1. Does Covid Zero mean zero cases?
Ideally, it’s not that simple. Beijing’s perception of Covid hasn’t changed much since the virus first appeared in the central Chinese city of Wuhan. It is a public health threat that must be eliminated at all costs. That’s why China typically requires a two-week quarantine for anyone arriving from abroad (although some cities have tested it for 10 days). All domestic outbreaks sprout through targeted testing, contact tracing and quarantine, and as a last resort, shut down entire cities. This approach, which became known as “dynamic elimination,” acknowledges that an infection has occurred, but aims to prevent further spread. Due to the highly contagious Delta and Omicron strains, China has gone less than a day with no new regional cases reported since October. At the beginning of April, the daily count crossed 20,000. This surpassed the early days of the epidemic in China, when testing was not readily available, and has since declined.
2. Why is China insisting?
Calculationally, the benefits outweigh the costs. The government estimates that this strategy could have avoided 1 million deaths and 50 million diseases. There are less than 6,000 known deaths from COVID-19 on the mainland, most of them in the early stages of the epidemic. This compares to about 1 million in the United States, which has less than a quarter of China’s. Beijing used this figure to describe its governing system as superior. Covid Zero has also allowed the world’s second-largest economy to grow while other major economies contract in 2020. Growth continued last year and 2022 is off to a stronger-than-expected start. However, the world repercussions of the Russian invasion of Ukraine. But those worries did not lead to easing. In March, President Xi said that China will “work hard to achieve the maximum prevention and control effect at the minimum cost and minimize the impact of the epidemic on economic and social development”. But by May, top leaders withdrew promises to reconcile the two goals and warned against questioning Xi Jinping’s zero-covid strategy. A modeling study by researchers at Fudan University in Shanghai, published in Nature Medicine last May, showed what could happen if the government allowed omicron variants to spread unidentified. In other words, it is a “tsunami” of infection that kills 1.6 million people.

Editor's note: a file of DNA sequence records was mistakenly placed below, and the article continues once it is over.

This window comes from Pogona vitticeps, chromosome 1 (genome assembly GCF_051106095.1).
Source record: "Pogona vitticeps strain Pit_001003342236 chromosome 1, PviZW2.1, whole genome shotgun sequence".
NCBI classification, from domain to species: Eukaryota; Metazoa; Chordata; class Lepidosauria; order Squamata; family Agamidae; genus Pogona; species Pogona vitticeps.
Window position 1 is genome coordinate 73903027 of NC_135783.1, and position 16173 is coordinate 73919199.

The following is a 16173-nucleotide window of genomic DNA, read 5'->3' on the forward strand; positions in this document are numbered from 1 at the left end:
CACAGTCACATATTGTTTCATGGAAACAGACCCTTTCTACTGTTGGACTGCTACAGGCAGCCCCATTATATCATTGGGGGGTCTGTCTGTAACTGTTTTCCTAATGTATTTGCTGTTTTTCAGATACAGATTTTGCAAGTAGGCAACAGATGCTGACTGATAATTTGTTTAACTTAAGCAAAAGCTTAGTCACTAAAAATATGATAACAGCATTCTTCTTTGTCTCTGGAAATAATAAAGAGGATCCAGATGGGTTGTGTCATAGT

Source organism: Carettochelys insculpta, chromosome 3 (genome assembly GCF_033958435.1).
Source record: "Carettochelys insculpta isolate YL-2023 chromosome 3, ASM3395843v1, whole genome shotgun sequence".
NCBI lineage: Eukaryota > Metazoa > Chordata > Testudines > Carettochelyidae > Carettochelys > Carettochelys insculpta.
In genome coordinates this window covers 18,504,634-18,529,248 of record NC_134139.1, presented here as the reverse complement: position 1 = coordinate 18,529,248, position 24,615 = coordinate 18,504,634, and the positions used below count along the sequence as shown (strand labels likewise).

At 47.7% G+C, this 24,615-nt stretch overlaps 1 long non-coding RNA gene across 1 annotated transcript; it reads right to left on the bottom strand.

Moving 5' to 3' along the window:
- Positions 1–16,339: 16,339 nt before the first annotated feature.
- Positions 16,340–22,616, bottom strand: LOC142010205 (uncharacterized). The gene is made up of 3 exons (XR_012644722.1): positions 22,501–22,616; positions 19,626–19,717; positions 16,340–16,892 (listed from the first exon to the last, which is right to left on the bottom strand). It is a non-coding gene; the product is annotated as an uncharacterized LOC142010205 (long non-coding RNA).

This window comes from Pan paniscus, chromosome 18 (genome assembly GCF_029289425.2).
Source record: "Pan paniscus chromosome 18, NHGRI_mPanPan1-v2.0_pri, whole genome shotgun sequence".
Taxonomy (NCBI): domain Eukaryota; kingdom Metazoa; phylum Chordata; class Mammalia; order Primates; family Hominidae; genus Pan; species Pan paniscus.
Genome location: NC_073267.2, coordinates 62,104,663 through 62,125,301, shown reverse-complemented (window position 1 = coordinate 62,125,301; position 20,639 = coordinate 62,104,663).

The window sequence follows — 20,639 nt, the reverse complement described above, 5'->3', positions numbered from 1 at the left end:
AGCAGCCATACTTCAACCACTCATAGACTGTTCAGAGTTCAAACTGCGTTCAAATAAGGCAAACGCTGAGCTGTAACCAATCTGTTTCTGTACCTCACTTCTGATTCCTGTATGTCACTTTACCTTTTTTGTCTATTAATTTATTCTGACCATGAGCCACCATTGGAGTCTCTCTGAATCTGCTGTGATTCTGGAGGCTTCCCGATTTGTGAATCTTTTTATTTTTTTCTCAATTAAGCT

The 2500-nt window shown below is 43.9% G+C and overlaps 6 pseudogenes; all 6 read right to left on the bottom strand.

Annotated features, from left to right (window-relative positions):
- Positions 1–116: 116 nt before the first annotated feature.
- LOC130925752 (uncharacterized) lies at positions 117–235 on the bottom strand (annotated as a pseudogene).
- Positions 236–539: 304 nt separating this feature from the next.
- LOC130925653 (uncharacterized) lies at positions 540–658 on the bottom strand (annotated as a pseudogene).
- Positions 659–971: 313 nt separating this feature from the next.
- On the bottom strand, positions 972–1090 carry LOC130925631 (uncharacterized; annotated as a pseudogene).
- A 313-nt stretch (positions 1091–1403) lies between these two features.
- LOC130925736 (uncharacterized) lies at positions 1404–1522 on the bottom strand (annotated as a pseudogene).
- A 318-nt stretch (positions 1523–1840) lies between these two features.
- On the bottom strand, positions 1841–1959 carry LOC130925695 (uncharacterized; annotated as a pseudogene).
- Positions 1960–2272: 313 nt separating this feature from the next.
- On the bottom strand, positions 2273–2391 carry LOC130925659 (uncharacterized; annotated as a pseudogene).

3. Domestic impact?